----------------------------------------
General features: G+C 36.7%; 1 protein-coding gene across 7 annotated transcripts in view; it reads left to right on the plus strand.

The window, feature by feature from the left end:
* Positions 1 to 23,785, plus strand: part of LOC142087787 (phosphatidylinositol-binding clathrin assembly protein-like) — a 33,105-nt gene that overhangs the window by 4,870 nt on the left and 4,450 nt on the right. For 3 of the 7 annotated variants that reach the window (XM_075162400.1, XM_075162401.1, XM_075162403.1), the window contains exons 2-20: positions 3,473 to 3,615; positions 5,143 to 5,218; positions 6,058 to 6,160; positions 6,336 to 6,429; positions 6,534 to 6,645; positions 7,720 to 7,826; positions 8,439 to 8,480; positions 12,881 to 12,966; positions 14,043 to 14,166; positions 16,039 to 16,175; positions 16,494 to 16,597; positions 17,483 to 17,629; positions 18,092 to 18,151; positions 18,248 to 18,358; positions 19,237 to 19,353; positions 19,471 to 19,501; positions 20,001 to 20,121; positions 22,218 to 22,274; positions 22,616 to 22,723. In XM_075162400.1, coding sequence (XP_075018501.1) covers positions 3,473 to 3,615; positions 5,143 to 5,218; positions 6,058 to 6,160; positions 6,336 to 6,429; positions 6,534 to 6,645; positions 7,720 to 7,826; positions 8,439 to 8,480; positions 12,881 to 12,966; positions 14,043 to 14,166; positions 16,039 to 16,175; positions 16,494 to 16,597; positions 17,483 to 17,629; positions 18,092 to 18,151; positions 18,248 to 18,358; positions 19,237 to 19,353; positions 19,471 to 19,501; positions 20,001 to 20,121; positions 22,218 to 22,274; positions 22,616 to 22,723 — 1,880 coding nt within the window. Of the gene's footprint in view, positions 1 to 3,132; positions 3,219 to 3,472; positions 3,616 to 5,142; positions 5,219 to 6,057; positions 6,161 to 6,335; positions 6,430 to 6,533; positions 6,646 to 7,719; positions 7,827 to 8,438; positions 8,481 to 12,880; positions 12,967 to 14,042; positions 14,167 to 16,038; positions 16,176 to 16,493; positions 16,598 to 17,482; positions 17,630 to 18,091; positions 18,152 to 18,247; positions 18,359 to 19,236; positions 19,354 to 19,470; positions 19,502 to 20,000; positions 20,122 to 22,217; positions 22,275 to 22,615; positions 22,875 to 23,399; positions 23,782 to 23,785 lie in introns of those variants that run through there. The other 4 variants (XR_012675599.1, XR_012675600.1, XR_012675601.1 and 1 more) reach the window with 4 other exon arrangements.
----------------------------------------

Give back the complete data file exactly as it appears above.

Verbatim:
General features: G+C 36.7%; 1 protein-coding gene across 7 annotated transcripts in view; it reads left to right on the plus strand.

The window, feature by feature from the left end:
* Positions 1 to 23,785, plus strand: part of LOC142087787 (phosphatidylinositol-binding clathrin assembly protein-like) — a 33,105-nt gene that overhangs the window by 4,870 nt on the left and 4,450 nt on the right. For 3 of the 7 annotated variants that reach the window (XM_075162400.1, XM_075162401.1, XM_075162403.1), the window contains exons 2-20: positions 3,473 to 3,615; positions 5,143 to 5,218; positions 6,058 to 6,160; positions 6,336 to 6,429; positions 6,534 to 6,645; positions 7,720 to 7,826; positions 8,439 to 8,480; positions 12,881 to 12,966; positions 14,043 to 14,166; positions 16,039 to 16,175; positions 16,494 to 16,597; positions 17,483 to 17,629; positions 18,092 to 18,151; positions 18,248 to 18,358; positions 19,237 to 19,353; positions 19,471 to 19,501; positions 20,001 to 20,121; positions 22,218 to 22,274; positions 22,616 to 22,723. In XM_075162400.1, coding sequence (XP_075018501.1) covers positions 3,473 to 3,615; positions 5,143 to 5,218; positions 6,058 to 6,160; positions 6,336 to 6,429; positions 6,534 to 6,645; positions 7,720 to 7,826; positions 8,439 to 8,480; positions 12,881 to 12,966; positions 14,043 to 14,166; positions 16,039 to 16,175; positions 16,494 to 16,597; positions 17,483 to 17,629; positions 18,092 to 18,151; positions 18,248 to 18,358; positions 19,237 to 19,353; positions 19,471 to 19,501; positions 20,001 to 20,121; positions 22,218 to 22,274; positions 22,616 to 22,723 — 1,880 coding nt within the window. Of the gene's footprint in view, positions 1 to 3,132; positions 3,219 to 3,472; positions 3,616 to 5,142; positions 5,219 to 6,057; positions 6,161 to 6,335; positions 6,430 to 6,533; positions 6,646 to 7,719; positions 7,827 to 8,438; positions 8,481 to 12,880; positions 12,967 to 14,042; positions 14,167 to 16,038; positions 16,176 to 16,493; positions 16,598 to 17,482; positions 17,630 to 18,091; positions 18,152 to 18,247; positions 18,359 to 19,236; positions 19,354 to 19,470; positions 19,502 to 20,000; positions 20,122 to 22,217; positions 22,275 to 22,615; positions 22,875 to 23,399; positions 23,782 to 23,785 lie in introns of those variants that run through there. The other 4 variants (XR_012675599.1, XR_012675600.1, XR_012675601.1 and 1 more) reach the window with 4 other exon arrangements.